Posts tagged Sudoku

April 1st Sudoku

Wow, it is a long time since I posted here. So much to do, so little time!
I might as well keep it brief now, then. Here’s a puzzle for April 1st (it’s actually a normal puzzle without tricks – it just spells ‘FOOL’ in the given numbers). Place 1 to 9 in each row, column and bold-lined box.

Sudoku April 1st puzzle
Wow, it is a long time since I posted here. So much to do, so little time!

I guess that means I might as well keep it brief now, then. On that basis:

Here’s a puzzle for April 1st. It’s actually a normal puzzle without tricks – it just spells ‘FOOL’ in the given numbers. Like any Sudoku, simply place 1 to 9 in each row, column and bold-lined box.

Box-Jigsaw Sudoku

Sudoku Box-Jigsaw 9×9 1 puzzle
I haven’t posted a puzzle for a good while, so I thought it was time to fix that with this Box-Jigsaw Sudoku puzzle.

The puzzle combines regular Sudoku with Jigsaw Sudoku. Just place 1 to 9 once each into all of the nine rows, columns, 3×3 boxes (indicated by both shaded and unshaded background areas) and bold-lined jigsaw regions.

New 3D Sudoku book

A brand new book, packed with 101 Jumbo 3D Sudoku, is now available for purchase from Amazon. You can either search for this directly, or you can click through via my PuzzleBooks.org site – the book is at the very bottom of that page, and clicking on it will take you direct to the correct page on your nearest Amazon store.

If you’re not sure of the rules, or haven’t seen one of these puzzles before, then check out the example puzzle I posted last week.

Jumbo 3D Sudoku

Jumbo 3D sudoku puzzle
I haven’t posted for a while so I thought I should post one of my new puzzles. This one is a Jumbo 3D Sudoku, where the aim is simply to place 1 to 9 into each black-lined 3×3 area as well as each of the 54 rows indicated by the coloured lines. Thick black lines indicate borders where the rows don’t continue.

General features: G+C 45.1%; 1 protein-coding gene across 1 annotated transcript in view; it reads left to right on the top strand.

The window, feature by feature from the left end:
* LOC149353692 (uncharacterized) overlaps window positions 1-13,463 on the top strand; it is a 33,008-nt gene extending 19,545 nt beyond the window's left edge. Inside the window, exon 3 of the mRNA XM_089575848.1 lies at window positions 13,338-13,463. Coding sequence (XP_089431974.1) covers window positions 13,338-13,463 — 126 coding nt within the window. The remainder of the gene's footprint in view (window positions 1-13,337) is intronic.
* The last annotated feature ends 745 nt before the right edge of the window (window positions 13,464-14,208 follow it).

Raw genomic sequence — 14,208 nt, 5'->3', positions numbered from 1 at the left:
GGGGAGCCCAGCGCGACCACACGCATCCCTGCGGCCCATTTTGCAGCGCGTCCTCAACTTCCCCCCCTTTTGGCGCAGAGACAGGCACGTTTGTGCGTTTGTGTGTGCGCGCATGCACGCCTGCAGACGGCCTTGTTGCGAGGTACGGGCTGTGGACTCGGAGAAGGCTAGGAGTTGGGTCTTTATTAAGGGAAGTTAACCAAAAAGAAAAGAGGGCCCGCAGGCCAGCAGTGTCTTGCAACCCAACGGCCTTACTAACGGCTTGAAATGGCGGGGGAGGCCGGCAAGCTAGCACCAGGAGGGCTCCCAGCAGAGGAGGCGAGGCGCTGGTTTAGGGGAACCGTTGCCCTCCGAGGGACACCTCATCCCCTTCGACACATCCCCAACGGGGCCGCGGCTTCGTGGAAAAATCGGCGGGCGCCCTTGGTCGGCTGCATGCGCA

There’ve been 3D sudoku around for a while, and in terms of solving there’s little difference from regular sudoku except for the increase in size and the way in which the bendy regions can easily cause you to miss an “obvious” deduction! This is the biggest I’ve seen, but it’s perfectly possible there are larger ones I’m not aware of.

Anyway, if you’re a fan of samurai sudoku or any other kind of large sudoku then you should enjoy this, I hope!

Average solving time is around 1 hour.

Valentine Sudoku

Valentine Sudoku
A quick heart-shaped sudoku for Valentine’s Day. Just place 1 to 9 once each in every row, column and bold-lined box.

Sudoku Xtra 24

Sudoku Xtra 24 is now finally available! It’s packed with 130 puzzles of a wide range of types, including a huge variety of sudoku variants.

This issue I’ve included a very wide range
of variants, including some new ones such as Two-grid Interconnected Sudoku, Mystery Multiple
Sudoku and Blackout Sudoku. Meanwhile I’ve made an effort to include all of the most popular
variants as requested by readers, such as Consecutive Sudoku, Inequality Sudoku, Odd/Even
Sudoku and of course many more.
If there’s anything you’d like to see in a future issue